The seating and eating options are varied. There are high tables and stools – very uncomfortable – and a bar area where you can sit and order sandwiches made with flatbread or cold-pressed fruit and veggie juices. There is more conventional seating near the window while outdoor seating is more high tables and stools.
TO THE FOOD
The menu is a little difficult navigate. but basically it’s divided into sections like pepperoni, carpaccio, cheeses, fritti, prosciutto, with options under each heading from which you can order items to make up your own antipasto selection.
In addition there is pasta section with the likes of gnocchi with a gorgonzola sauce, tagliatelle with mushrooms, lasagne, spaghetti with seafood and pappardelle bolognese. There’s also melanzane, beef burger and flatbread sandwiches.
The first time I went was on a Saturday and Old Town was pumping. I was with a friend called Anita, a foodie and savvy consumer.
She ordered the melanzane which was served unadorned on a white serving plate. It was a small portion for R90 and looked as if it had languished in a warmer drawer for too long. But looks, in this case, can be deceiving, as she described it as delicious.
I ordered the seafood spaghetti, which came with four prawns and calamari. Small portion for R120 but also delicious. So this was a success.
For dessert we ordered from the patisserie: She a tartlet of some kind and I a pecan tart which was so chewy it was a challenge to my chewing skills, R40. Better to have served it warm, I think.
The next day I returned with the daughter and son-in-law who were determined to experience Old Town for themselves.
This time not as good an experience..
I ordered a flatbread sandwich with chicken, sundried tomatoes, fontina cheese in a mayonnaise sauce, which was pleasant but unremarkable, R70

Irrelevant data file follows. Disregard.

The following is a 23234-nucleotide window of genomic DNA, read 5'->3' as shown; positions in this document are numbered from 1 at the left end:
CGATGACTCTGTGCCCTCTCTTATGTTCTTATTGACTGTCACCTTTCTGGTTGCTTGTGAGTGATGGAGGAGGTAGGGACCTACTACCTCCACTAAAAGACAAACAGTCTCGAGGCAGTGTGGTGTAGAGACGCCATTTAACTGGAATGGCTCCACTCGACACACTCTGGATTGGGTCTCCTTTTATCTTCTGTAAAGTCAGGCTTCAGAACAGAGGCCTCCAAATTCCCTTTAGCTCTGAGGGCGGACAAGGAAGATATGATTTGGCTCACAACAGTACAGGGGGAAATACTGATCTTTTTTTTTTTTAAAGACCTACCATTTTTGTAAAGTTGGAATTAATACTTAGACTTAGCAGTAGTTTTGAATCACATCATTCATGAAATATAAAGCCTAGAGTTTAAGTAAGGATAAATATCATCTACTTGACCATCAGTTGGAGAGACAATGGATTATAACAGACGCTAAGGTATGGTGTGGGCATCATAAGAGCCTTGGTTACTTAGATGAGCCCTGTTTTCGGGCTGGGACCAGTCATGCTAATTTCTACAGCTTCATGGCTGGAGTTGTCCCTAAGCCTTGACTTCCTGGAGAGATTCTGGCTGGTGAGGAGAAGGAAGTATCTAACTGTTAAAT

The daughter ordered penne pasta with an arrabiata sauce and gave a similar verdict. R60
The son-in-law opted for a quarter chicken served with Portuguese like sauce and declared it was dry. R70, which included side salad.
Again modest portions.
I ordered an Italian soft drink, baladin spuma nera, made from rhubarb and orange zest . It tasted like medicine but at R35 I finished it.
The son-in-law also ordered a soft drink, lurisia gazzos made with lemons, R37, and didn’t like it much either.
For dessert we went the Italian ice-cream route which was a good choice.
The staff were quite delightful and helpful and mostly knowledgeable.
I think the son-in-law summed it up best by saying Old Town offers a good holistic food experience rather than an exciting culinary adventure. But it’s fun and vibey and we would go again. I did buy some very good cheese there from the cheese counter. A bit pricey but no more than you would pay at a food market.
I could see only two toilets and since Old Town is so big I would have thought more toilets would have been sense. The one I used was spacious and nicely appointed. In keeping with its ethos, it had an old-style cistern with a chain. I don’t know if it was just that one day but the chain could not be pulled. Instead the water ran continuously. Not exactly conservation-friendly.